Frances Mayes has served up many portions of her Tuscan adventure. She’s almost done for that Italian region what Peter Mayle did for Provence. Each summer it’s swarming with tourists. But if you can’t get to Tuscany, here’s a slice to make in your own home. Mayes has produced a cookbook.
I’m not a big fan of her other work. Under the Tuscan Sun was charming, as was the movie of the same name starring Diane Lane, even if it did deviate hugely from the book. However I found Mayes’ sequels banal and slightly precious. Tuscany is rustic, historic, invigorating, delicious and an endless round of large meals around a large table. OK, we get it.
But The Tuscan Sun Cookbook is a lovely feast, emphasizing the simplicity of the region’s fare.
“Tuscan food tastes like itself,” Mayes writes. “Ingredients are left to shine, not combined with a list as long as your arm or tortured into odd combinations.”
When Mayes and her husband Ed first bought their first house, Bramasole, the kitchen comprised only a door on sawhorses, a stove, and hot water hauled from the bathroom… “What the old signoras who previously owned Bramasole did in the lean times was a wonder to me. The cuisine of necessity – how inventive they were with their tomato and bread soups, their tortellini in brodo, their panzanella (bread salad), and their bean dishes,” she says.
Even now, she says, most Tuscan kitchens do not have the plethora of toys and gadgets cluttering up many Western kitchens. She recommends: poultry shears, a food processor, lemon zester and peeler, rotary pizza cutter, springform pans, a hand-cranked pasta machine, mezzaluna and wooden bowl for chopping, mortar and pestle.
Tuscan simplicity also calls for a well-stocked pantry, reflecting the riches of the seasons. From late August, people are harvesting and preserving tomatoes, drying mushrooms in the sun, packing anchovies with salt, bottling cherries and peaches and making plum, fig and apple preserves. In late autumn the quince is made into jam and paste. Roll out a pastry crust, spread it with one of these delicious preserves and hey presto, you have the perfect treat – a crostata.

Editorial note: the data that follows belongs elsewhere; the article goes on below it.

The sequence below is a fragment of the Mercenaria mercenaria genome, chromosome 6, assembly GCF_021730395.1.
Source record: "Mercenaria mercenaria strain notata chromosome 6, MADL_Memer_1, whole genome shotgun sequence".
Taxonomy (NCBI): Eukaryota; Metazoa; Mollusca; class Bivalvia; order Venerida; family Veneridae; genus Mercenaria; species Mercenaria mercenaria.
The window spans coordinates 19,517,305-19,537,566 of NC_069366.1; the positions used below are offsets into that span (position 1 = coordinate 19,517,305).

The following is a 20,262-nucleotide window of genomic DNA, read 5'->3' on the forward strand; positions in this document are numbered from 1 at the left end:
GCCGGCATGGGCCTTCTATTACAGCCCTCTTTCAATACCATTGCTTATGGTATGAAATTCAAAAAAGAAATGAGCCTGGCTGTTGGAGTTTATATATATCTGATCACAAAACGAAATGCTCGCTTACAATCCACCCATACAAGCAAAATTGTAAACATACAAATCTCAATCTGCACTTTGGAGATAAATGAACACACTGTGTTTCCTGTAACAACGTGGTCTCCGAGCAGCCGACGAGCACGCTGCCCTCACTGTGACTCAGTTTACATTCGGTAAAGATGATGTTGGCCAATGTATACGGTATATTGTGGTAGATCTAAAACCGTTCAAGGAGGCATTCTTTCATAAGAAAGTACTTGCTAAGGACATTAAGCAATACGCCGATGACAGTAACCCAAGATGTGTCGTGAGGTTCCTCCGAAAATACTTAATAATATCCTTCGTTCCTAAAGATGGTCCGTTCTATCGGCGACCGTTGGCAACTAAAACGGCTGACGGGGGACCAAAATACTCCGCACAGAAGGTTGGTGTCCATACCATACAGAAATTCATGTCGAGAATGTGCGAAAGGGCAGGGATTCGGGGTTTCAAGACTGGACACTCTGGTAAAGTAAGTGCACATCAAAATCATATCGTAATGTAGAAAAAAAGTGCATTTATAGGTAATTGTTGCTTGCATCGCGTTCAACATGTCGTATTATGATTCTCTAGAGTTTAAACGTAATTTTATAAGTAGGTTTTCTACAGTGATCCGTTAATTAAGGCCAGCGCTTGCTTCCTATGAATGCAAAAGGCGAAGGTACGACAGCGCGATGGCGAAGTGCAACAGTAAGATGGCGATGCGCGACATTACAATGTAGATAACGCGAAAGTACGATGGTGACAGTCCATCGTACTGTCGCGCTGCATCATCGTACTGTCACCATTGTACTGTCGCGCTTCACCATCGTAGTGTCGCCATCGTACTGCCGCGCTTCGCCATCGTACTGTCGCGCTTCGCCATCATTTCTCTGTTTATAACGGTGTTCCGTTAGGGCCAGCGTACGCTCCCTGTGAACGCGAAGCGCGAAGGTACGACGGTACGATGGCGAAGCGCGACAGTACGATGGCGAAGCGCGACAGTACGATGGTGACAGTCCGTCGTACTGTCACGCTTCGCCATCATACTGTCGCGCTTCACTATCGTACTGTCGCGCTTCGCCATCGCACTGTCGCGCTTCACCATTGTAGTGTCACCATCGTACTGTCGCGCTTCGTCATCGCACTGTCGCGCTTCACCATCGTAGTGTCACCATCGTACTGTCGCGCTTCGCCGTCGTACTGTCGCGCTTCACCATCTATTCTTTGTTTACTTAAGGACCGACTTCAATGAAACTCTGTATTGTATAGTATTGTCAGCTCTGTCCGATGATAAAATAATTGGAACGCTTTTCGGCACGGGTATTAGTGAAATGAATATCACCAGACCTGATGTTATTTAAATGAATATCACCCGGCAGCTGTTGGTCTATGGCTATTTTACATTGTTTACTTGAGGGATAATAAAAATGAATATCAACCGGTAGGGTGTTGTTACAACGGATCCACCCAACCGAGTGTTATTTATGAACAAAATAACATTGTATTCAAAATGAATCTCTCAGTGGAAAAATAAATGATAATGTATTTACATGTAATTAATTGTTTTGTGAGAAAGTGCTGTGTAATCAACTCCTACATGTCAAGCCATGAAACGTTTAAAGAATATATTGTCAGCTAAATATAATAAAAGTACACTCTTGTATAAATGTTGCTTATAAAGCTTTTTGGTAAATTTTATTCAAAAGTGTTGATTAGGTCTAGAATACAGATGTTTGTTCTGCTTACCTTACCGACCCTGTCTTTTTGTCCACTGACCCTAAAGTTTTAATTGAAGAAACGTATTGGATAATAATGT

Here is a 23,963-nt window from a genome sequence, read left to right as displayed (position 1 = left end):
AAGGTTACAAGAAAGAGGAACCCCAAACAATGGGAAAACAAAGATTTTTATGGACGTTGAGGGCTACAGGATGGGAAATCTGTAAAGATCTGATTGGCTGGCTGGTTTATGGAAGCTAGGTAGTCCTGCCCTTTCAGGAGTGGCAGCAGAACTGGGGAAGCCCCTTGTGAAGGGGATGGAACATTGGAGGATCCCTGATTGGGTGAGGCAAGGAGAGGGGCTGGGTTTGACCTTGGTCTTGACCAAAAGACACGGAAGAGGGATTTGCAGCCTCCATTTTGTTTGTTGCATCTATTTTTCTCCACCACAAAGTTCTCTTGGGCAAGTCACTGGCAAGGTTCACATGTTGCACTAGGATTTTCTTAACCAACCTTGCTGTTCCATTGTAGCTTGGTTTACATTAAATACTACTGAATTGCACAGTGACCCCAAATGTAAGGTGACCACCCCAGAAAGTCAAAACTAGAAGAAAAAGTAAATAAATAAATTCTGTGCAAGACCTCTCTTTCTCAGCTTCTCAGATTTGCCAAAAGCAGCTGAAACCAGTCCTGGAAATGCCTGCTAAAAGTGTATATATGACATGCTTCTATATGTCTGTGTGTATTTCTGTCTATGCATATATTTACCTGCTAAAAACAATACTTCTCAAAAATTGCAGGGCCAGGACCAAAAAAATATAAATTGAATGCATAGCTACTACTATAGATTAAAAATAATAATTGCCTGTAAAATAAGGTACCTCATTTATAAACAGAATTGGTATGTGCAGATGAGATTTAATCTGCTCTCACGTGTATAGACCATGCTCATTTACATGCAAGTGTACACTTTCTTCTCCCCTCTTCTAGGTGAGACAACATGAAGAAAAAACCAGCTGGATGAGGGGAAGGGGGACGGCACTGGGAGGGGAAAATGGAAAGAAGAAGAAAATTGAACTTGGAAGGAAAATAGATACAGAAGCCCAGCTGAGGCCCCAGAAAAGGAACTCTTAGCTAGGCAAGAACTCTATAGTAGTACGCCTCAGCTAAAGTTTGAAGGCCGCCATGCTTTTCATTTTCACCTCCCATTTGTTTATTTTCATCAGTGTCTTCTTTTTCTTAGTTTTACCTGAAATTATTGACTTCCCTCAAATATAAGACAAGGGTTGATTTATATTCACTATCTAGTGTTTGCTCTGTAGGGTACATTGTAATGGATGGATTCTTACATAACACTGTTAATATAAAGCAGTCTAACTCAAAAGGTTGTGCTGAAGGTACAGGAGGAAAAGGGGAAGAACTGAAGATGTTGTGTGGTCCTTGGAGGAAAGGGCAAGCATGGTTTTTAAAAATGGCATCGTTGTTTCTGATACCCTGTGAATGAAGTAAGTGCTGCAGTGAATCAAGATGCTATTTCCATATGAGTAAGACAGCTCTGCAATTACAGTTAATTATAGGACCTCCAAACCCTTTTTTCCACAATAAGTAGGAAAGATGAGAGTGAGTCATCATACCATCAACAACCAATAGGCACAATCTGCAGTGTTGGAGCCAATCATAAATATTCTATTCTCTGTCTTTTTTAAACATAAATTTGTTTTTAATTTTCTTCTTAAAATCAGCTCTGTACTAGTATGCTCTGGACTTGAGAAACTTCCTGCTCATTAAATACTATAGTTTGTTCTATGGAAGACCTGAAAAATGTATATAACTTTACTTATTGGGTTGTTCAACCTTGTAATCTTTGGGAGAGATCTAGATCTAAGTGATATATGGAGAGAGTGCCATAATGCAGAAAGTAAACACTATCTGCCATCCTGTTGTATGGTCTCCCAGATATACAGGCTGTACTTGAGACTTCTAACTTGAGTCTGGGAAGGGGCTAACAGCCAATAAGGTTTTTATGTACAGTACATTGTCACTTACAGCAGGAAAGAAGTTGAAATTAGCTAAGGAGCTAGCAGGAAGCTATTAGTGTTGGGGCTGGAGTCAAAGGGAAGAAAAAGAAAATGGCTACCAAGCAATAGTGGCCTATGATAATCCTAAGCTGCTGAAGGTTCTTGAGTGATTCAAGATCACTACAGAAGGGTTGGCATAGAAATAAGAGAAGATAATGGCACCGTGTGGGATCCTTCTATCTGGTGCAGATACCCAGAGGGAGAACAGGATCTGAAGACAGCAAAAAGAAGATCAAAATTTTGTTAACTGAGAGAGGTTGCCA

Her book shares the recipes collected over 21 years of part-time residence in Tuscany. She starts with a pantry list – key ingredients every aspiring Tuscan cook should have on hand: almonds, bay leaves, balsamic vinegar, capers, arborio rice, cheeses, pulses, dried porcini, fennel seeds, honey, olive oil, saffron and so on.
The book is divided into courses: antipasti, primi, secondi, contorni, dolci and aperativi e digestivi. I particularly liked the contorni section – the vegetable course – which takes advantage of the long growing season. Shopping at the weekly outdoor produce markets for fruit and veges is an Italian tradition which has endeared many travellers. Mayes includes recipes for green beans with black olives in a peppery marinade, sformati which are like mini vege quiches, and zucchini with lemon pesto which takes only minutes to prepare.
Among the dessert recipes I will try: strawberry semifreddo (no ice cream machine required); peaches with almond cream – both incredibly easy and also requiring a minimum of preparation and equipment.
Here’s her recipe for fritto misto – flash fried seafood and it almost goes without saying to get the freshest fish possible. Vegetables such as carrots, zucchini, and potato sticks can be thrown into the mix.
5 cups peanut or sunflower oil, for frying
1 cup plain flour
1 tsp salt
1 tsp pepper
2kg mixed seafood (squid, scallops, prawns, fish) which have been cleaned and shelled and filleted
Lemon wedges for serving
In a 30cm frying pan heat the oil to 180 deg C. In a large bowl combine the flour with salt and pepper. Dust the seafood, shaking off any excess flour. Fry quickly in batches until crisp and golden, about 30 seconds per side for the prawns and only a few seconds for scallops. Depending on the size of the chunks of fish, they will only take about a minute. Drain on paper towels. Serve immediately with lemon wedges. Nice with a glass of sauvignon blanc.